An FBI bulletin shows that 100,000 to 300,000 American children are at the risk of becoming victims of sex traffickers which is turning into a "problem of epidemic proportion."
"When we are talking about something that's become an 'epidemic' by the FBI, we need a culture shift," Andrea Powell, who works directly with children who have been sold for sex, told a Press TV correspondent in Washington.
Powell says most of the child victims she works with come from poor neighborhoods and broken families.
The average age a child gets involved into the sex trafficking industry in the US is between 12 and 14 years old, she adds.
Gangs are switching from selling drugs to selling sex to support their enterprises.
Young girls fall for men who promise to take care of them but end up in forced prostitution.
The children often are forced to travel far from home and their lives revolve around "violence, forced drug use and constant threats."
In recent years, bringing offenders to justice has become more difficult as traffickers use the internet to locate their victims, meaning that many of the girls and young women are no longer on the street where law enforcement officials can see them.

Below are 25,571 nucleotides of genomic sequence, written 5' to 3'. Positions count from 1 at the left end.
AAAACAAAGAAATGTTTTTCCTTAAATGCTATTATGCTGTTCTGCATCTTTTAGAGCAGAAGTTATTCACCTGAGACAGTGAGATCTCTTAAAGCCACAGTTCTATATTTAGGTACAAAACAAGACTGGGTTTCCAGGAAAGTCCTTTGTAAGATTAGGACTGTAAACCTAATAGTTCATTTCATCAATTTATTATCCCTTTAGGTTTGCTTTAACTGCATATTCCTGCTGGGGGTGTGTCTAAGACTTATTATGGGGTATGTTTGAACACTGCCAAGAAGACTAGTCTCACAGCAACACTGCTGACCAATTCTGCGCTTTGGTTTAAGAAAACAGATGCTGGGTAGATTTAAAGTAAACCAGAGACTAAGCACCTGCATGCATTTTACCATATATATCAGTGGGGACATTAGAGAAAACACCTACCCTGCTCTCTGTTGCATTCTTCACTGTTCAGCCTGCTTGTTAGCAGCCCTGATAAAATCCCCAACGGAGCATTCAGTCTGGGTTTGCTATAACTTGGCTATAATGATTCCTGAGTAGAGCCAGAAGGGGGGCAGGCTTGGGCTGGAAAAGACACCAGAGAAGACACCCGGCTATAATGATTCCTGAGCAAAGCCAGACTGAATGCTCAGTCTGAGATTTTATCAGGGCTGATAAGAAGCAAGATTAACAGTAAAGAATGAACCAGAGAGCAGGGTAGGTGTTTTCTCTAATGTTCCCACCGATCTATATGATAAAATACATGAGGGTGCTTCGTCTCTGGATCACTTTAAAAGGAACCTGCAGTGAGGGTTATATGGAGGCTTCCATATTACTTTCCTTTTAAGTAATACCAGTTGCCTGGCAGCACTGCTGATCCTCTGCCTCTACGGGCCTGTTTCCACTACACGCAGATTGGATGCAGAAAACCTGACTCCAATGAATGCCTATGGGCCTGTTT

Sex trafficking is so widespread (in the US) that "no country, no race, no religion, no class and no child is immune," says the founder of the Project Meridian Foundation in Arlington, Nathan Wilson.
The US is the number one destination for trafficked victims.
Wilson says 1.6 million children below the age of 18 -- native and foreign-born -- have been caught up in the US sex trade.
Out of 69 girls rescued nationwide last year, 23 were found in the Puget Sound area in Washington State.
As common as human trafficking may be, there has been only one conviction in the state since the practice was outlawed in 2003.
Human Trafficking generates approximately USD 9.5 billion each year. It is second only to drug trafficking in international crime.